Interesting, if by standardized building blocks of compute and storage, you mean offering turn-key “what kind of desktop are you trying to replace?” prebuilt pools of different types that deliver personalized building blocks of compute and storage, then I think our customers have been very happy with the solution. For example, one of our customers has a total of 450 employees, and the IT department had no real experience in virtualization before they deployed multiple pools, both non-persistent and persistent of varying types, with our solution. After the deployment, they told us they could never go back to the old way of delivering and managing desktops. While at our booth at VMworld this year, they simulated (not a demo, they were testing it legitimately while IT was out of office) having a site go down and having all the desktop pools fail over (even though there were a number of different pool architectures within our solution), and it worked flawlessly. This is just one of many examples where V3’s customers attest to how our solution changes their total desktop and application strategy to provide understood value to the users that the IT department supports every day and how it just got a lot easier.
So while performance concerns/benefits are often the most frequently argued, the real benefit comes from a higher quality of service?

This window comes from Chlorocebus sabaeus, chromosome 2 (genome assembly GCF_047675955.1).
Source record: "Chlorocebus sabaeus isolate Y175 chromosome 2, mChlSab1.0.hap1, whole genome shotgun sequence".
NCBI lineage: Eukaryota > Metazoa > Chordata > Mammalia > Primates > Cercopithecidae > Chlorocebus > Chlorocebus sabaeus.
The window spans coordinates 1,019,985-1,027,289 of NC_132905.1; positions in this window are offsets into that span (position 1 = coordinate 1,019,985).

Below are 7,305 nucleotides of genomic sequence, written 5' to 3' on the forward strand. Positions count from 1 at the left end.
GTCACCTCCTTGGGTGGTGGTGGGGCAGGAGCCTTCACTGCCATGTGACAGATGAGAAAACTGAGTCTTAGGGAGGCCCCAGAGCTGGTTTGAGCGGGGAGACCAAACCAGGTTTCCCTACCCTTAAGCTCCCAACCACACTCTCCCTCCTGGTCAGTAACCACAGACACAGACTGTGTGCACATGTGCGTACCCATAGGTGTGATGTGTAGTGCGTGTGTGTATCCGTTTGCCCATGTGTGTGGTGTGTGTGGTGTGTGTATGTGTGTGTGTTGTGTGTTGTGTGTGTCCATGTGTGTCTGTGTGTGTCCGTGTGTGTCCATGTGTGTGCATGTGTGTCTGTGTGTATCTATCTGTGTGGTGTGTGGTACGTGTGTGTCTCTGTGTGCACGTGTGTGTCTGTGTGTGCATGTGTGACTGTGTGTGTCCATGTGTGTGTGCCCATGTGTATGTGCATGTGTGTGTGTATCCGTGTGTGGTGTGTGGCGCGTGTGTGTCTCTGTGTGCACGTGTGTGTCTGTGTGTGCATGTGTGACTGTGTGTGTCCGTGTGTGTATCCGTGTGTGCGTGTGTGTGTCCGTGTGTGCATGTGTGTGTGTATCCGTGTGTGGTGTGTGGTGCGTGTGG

As we have been talking about, performance is just the beginning. I think many people claim performance, but somehow it just isn’t enough, is it? I do think it worth noting that if in fact we should be able to agree that the CPU is the desirable bottleneck, then performance shouldn’t be measured in IOPS, and a better metric for storage would be latency. However, ideally no storage metric should be measured relating to performance. A robust offering that allows customers to pay for a complete on-premise deployment in a subscription model that allows for additional features and functions will begin to open the door to a future that will overwhelm anything that VDI was supposed to deliver. Creating a world where applications can be expanded and new and powerful policies can be adopted, such as guaranteed uptime for multiple desktop types and pools, or “follow me where I go” options for offline use or global travel or relocation, are all key differentiators with V3. I believe this gets to be extremely powerful when “follow me” is mixed with context-aware applications and information so I have what I need, when I need it, taking advantage of the ideal device for my application and information, however I most desire it to be most productive.